Pillers of star-forming gas and dust swirl in the Eagle nebula. Page 3


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Spotlight on: Lucy Carruthers Lucy has been involved with computers since her first hands-on computer time during a summer job at General Motors. She was very grateful for that chance encounter, as her college did not yet have a single computer. She then went on to learn more and use computers throughout her studies. Lucy earned a BA in Chemistry from Swarthmore College and a MS and PhD in Theoretical Chemistry from Rutgers University. Lucy has been a High Performance Computer consultant at UA for 25 years this month. In her role, she helps faculty and researchers best utilize Research Computing resources. She specializes in programming and debugging applications in High Performance Computing. She also helps people with engineering codes such as Abaqus and Ansys, math tools like Matlab and Mathematica, and TeX and LaTeX. However, achieving this level of experience and skill did not come easy. During her education and early working years, she was often one of the only women working in her field. While she says it was an advantage to be the only woman in an otherwise all-male physics class, she did face challenges in the work place. Fortunately, she joined a three-person team studying the

physics of nuclear weapons. Highly unusual for the time, the team was two thirds female! That began a 15-year career at Los Alamos National Laboratory doing classified work on nuclear weapons and reactors. The laboratory is one of the largest science and technology institutions in the world. It conducts multidisciplinary research in fields such as national security, space exploration, renewable energy, medicine, nanotechnology, and supercomputing. It was Lucy’s work with supercomputers that lead her to UA in 1987. The University had acquired a mini-supercomputer, the SCS40. “It used the same language as the supercomputers I used at Los Alamos so I was able to walk in the door and immediately put it to work,” she recalls. Coincidentally, Lucy’s mother had attended UA starting in 1922. While Lucy has been part of amazing leaps in computer technology, she eagerly clutches her newest “toy,” an Apple iPad. Is there a comparison between the iPad and the cutting edge supercomputers she worked on decades ago? “The amazing thing about this is how many, many things it can do. The supercomputers could only do one thing at a time. The iPad is so much more than even the best computers back then,” she says.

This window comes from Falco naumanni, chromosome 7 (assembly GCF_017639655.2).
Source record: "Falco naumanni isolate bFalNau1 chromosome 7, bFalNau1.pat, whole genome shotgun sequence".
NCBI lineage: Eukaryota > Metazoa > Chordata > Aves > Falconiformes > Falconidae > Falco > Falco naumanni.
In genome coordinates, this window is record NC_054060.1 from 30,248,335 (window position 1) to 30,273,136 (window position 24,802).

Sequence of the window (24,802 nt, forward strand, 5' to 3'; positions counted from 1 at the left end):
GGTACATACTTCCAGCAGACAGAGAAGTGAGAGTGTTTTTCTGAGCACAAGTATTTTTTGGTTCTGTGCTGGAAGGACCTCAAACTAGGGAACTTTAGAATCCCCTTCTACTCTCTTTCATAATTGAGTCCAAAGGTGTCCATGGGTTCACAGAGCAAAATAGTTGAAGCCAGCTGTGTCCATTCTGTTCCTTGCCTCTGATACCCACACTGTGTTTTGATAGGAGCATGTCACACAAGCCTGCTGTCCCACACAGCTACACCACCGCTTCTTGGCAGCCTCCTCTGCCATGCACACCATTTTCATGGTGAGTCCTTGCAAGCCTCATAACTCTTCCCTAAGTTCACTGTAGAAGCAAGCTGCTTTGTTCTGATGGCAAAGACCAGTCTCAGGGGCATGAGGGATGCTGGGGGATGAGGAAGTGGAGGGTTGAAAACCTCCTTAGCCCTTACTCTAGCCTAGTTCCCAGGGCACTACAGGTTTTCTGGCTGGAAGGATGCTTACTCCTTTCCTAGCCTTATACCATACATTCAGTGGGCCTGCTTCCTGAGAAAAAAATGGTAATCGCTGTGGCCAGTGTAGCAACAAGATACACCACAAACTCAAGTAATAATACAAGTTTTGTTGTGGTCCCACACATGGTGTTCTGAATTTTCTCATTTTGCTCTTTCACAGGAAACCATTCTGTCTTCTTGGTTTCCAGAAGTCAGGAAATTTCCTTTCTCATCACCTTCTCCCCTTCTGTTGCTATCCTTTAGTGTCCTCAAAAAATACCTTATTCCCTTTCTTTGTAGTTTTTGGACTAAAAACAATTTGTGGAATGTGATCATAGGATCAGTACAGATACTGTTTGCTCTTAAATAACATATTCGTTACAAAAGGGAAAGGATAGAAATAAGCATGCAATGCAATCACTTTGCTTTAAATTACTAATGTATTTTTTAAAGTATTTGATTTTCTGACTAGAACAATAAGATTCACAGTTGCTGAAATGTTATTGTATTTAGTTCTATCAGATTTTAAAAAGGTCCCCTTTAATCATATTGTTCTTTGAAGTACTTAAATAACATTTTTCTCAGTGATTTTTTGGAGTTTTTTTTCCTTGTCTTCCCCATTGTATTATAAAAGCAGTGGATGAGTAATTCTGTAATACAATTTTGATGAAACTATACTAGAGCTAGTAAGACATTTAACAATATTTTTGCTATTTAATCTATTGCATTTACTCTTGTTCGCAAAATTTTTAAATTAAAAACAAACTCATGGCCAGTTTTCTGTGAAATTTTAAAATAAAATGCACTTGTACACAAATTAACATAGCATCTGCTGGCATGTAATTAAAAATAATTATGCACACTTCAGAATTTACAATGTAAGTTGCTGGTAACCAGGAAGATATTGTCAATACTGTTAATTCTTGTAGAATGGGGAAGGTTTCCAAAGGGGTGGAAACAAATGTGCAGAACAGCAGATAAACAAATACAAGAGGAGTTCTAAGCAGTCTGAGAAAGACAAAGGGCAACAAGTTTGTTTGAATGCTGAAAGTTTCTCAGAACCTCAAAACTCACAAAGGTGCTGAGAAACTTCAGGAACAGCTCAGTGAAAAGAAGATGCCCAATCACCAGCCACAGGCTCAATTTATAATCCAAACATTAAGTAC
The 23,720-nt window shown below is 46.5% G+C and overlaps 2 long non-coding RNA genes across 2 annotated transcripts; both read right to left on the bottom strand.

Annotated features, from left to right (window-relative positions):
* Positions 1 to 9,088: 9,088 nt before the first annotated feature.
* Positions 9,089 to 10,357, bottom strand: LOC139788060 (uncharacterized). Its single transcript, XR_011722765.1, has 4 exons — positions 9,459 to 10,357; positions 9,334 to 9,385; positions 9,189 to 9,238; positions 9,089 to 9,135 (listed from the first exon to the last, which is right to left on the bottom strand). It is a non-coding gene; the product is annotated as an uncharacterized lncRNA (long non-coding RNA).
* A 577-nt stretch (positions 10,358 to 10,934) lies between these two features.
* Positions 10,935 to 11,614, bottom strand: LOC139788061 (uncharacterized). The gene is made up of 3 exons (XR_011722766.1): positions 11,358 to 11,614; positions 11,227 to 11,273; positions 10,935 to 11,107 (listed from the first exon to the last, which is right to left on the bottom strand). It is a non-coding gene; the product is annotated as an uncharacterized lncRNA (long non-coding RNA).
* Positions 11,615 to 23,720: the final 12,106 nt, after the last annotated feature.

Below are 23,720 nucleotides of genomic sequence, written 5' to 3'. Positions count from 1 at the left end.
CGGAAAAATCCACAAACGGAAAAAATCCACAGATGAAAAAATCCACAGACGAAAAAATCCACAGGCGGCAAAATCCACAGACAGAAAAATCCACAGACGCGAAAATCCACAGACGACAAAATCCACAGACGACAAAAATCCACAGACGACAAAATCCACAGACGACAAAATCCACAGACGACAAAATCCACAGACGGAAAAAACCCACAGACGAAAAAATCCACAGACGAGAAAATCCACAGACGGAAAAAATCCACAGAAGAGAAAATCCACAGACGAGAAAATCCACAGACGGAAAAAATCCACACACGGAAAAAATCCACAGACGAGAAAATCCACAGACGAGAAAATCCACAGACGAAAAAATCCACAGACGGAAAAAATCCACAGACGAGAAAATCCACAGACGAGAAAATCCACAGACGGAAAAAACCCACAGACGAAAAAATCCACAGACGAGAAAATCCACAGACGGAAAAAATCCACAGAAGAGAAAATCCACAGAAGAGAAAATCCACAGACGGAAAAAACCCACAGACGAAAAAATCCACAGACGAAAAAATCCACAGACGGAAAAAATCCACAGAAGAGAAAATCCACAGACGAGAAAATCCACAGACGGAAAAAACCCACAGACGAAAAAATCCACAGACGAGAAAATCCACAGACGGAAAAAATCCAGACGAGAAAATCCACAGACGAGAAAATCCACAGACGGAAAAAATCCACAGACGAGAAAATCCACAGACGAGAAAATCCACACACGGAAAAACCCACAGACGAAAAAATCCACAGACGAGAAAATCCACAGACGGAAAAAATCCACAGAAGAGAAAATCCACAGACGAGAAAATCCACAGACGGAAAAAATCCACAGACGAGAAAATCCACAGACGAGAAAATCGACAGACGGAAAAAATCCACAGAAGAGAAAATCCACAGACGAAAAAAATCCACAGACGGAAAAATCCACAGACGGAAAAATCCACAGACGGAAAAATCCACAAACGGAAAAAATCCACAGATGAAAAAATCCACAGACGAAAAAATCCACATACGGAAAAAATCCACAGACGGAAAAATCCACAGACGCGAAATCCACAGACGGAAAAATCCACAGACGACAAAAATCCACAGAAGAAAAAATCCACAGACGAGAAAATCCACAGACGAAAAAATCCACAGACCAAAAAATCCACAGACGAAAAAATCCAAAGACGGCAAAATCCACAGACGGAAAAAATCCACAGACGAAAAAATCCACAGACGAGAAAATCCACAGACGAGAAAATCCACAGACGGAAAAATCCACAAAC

Lucy Carruthers, High Performance Computing Consultant Where does Lucy see the next leap in technology? “Everything you use will be interwoven with everything else. Your house, your car, your work, your handheld device-everything!” Until that day, Lucy continues to enjoy walks with her Australian Shepherd, Arthur. “We live in such a beautiful area, it’s nice to get out an enjoy it,” she adds. Lucy’s office is on the first floor of the Computer Center, just three doors down from the University’s new Research Computing Data Center.

Next Geeks Gather & Gab Wednesday April 18 • 11am • Room 303

UITS News April 11, 2012  

• Improved Apple Macintosh and Linux experience • Full Outlook for the web with improved cross browser compatibility and improved feature se...